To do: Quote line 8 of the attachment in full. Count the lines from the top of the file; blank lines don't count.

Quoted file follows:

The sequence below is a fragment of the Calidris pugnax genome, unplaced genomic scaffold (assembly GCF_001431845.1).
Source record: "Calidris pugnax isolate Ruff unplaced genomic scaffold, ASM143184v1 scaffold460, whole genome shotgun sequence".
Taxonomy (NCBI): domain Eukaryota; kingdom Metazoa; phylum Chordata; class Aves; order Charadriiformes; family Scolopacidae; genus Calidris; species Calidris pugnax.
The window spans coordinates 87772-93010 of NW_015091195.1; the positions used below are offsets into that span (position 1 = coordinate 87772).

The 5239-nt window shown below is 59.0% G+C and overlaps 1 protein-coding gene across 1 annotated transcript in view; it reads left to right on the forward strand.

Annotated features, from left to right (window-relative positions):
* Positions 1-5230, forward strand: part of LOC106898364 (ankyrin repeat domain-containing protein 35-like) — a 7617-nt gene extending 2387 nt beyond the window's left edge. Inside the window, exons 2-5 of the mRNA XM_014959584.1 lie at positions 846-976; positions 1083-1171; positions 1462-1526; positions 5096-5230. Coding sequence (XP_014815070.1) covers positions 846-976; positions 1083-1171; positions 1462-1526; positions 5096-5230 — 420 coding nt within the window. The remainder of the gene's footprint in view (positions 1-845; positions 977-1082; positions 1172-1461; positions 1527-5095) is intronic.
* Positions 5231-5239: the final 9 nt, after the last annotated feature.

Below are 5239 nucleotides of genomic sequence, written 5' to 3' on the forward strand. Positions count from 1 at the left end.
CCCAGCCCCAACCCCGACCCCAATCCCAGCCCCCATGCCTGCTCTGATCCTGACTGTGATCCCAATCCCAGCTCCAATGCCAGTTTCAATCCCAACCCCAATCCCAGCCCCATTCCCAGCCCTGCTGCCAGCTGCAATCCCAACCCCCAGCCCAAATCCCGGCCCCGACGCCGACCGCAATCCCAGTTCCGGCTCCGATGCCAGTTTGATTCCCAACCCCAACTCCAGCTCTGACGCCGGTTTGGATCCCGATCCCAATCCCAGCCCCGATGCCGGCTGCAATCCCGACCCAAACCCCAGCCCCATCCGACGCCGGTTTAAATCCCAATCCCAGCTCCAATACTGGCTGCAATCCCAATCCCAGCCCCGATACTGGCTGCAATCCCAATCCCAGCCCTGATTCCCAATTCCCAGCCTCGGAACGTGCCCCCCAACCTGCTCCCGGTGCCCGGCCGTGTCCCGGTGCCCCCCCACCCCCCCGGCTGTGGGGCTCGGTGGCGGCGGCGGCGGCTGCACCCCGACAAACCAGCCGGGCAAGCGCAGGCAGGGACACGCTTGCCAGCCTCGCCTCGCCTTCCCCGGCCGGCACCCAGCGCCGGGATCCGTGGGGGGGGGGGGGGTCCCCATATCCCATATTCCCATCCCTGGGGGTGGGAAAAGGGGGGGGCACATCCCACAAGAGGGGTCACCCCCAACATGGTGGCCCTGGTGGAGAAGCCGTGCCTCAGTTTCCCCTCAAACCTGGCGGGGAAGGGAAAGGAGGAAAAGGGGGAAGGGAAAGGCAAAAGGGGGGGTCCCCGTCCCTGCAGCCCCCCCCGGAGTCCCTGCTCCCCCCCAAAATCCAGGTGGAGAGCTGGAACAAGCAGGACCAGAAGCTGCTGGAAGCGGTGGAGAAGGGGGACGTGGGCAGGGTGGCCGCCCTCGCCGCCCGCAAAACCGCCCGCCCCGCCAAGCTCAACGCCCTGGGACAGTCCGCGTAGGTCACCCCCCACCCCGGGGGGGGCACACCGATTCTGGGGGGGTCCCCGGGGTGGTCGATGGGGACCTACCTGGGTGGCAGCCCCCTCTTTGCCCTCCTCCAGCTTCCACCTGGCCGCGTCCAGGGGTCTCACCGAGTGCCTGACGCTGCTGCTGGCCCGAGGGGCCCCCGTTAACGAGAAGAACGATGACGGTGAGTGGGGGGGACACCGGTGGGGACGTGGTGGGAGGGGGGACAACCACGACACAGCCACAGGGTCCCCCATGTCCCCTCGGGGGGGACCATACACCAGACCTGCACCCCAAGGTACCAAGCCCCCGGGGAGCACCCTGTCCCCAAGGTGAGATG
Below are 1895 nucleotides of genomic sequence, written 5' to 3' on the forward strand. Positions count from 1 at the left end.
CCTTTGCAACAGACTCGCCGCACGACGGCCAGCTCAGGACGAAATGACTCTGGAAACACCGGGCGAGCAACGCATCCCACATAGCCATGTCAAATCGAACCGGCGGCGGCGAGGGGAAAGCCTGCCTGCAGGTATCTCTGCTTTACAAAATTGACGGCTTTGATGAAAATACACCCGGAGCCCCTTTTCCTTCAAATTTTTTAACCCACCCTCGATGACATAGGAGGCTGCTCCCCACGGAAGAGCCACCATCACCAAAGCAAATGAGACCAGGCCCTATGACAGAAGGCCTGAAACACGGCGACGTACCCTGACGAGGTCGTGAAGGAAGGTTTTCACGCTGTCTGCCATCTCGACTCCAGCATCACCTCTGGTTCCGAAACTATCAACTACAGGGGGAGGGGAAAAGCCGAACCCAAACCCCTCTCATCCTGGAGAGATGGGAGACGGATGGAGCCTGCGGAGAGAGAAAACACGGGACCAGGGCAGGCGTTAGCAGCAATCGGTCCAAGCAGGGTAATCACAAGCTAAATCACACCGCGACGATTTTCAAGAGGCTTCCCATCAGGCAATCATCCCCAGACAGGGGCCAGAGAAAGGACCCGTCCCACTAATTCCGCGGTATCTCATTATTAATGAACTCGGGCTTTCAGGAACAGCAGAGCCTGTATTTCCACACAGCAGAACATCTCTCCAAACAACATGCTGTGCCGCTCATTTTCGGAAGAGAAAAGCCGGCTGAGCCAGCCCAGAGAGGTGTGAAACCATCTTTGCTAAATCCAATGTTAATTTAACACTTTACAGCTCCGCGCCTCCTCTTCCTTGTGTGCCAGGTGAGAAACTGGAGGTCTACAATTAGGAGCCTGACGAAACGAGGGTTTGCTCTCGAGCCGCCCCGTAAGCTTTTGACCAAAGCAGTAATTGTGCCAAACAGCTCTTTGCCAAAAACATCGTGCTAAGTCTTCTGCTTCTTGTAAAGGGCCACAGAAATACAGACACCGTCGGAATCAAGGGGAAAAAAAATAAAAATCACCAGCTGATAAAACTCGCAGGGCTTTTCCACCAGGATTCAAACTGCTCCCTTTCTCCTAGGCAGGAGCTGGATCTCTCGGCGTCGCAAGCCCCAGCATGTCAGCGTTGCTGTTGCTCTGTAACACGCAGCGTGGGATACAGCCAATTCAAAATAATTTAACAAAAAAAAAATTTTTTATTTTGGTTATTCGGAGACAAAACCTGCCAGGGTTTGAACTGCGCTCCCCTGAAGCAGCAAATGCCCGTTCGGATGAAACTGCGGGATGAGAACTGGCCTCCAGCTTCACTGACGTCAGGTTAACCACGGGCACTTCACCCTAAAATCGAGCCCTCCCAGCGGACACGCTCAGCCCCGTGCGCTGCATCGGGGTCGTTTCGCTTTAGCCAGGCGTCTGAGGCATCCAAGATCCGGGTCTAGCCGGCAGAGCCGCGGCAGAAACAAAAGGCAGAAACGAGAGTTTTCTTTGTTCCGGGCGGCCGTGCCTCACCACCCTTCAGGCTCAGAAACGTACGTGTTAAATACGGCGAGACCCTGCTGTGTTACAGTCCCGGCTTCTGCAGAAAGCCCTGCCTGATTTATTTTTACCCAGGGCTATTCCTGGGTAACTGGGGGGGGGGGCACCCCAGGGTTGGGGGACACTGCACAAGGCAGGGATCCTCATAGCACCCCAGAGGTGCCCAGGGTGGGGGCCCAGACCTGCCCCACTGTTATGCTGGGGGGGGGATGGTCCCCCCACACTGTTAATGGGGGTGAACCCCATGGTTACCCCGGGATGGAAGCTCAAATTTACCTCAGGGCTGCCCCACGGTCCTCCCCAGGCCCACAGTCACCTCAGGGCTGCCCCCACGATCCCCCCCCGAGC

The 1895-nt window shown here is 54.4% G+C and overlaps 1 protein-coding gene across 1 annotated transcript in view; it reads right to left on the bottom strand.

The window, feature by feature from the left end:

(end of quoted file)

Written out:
* Positions 5231-5239: the final 9 nt, after the last annotated feature.